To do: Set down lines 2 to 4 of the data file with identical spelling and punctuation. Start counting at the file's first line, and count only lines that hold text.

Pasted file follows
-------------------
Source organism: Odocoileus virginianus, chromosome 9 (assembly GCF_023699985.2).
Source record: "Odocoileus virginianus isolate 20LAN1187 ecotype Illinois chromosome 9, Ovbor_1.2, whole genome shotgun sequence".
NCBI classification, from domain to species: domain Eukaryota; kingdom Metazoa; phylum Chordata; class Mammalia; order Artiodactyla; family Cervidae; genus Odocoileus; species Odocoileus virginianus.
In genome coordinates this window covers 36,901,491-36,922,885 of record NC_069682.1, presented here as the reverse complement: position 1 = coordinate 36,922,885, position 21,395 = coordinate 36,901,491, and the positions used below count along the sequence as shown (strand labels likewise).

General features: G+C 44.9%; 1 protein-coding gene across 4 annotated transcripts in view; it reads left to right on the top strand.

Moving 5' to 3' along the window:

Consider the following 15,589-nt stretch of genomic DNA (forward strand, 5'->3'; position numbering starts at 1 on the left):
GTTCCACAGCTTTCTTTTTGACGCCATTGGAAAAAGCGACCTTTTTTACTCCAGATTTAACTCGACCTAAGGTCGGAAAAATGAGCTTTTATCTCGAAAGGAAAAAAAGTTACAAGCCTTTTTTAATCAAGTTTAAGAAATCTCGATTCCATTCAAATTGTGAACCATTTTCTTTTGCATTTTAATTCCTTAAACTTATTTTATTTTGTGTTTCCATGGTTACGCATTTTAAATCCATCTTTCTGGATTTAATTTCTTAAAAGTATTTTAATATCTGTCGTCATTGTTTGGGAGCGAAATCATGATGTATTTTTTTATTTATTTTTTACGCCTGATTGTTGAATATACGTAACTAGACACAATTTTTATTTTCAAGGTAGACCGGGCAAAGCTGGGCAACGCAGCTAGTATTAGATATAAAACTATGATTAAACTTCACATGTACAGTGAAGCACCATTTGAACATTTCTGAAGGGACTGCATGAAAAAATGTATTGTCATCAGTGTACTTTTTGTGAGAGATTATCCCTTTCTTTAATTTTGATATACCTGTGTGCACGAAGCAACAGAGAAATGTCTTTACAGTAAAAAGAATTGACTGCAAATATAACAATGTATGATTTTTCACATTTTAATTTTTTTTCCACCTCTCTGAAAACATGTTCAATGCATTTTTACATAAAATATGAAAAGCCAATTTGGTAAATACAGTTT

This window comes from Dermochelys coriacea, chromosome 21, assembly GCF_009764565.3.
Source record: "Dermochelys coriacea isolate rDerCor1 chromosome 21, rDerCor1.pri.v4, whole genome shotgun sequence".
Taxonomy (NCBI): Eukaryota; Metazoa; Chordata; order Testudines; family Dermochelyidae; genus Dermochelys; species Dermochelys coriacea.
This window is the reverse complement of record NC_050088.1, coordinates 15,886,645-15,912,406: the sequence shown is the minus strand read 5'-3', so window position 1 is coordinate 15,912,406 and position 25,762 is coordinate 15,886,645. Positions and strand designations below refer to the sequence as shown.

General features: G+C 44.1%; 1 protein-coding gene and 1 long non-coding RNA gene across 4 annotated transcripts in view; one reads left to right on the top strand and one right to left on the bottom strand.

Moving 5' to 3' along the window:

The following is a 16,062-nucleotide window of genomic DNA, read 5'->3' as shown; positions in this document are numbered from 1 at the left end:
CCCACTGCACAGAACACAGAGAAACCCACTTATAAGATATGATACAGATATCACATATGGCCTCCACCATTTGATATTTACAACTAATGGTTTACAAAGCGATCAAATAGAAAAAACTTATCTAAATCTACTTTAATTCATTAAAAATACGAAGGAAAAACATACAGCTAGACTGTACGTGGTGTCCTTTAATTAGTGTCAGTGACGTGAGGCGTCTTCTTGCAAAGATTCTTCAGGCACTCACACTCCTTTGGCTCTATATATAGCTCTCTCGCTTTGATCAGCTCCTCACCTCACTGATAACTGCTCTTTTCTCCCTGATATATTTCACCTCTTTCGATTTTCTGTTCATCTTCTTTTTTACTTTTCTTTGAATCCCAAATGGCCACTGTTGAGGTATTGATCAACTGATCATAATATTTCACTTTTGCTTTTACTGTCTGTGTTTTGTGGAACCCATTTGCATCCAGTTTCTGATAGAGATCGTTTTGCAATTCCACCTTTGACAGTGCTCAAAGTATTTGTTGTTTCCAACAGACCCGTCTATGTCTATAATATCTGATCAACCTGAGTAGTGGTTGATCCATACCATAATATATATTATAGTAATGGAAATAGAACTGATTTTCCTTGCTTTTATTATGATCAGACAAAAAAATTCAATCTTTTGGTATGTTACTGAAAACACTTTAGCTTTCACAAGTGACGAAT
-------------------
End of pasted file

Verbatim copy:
Source record: "Odocoileus virginianus isolate 20LAN1187 ecotype Illinois chromosome 9, Ovbor_1.2, whole genome shotgun sequence".
NCBI classification, from domain to species: domain Eukaryota; kingdom Metazoa; phylum Chordata; class Mammalia; order Artiodactyla; family Cervidae; genus Odocoileus; species Odocoileus virginianus.
In genome coordinates this window covers 36,901,491-36,922,885 of record NC_069682.1, presented here as the reverse complement: position 1 = coordinate 36,922,885, position 21,395 = coordinate 36,901,491, and the positions used below count along the sequence as shown (strand labels likewise).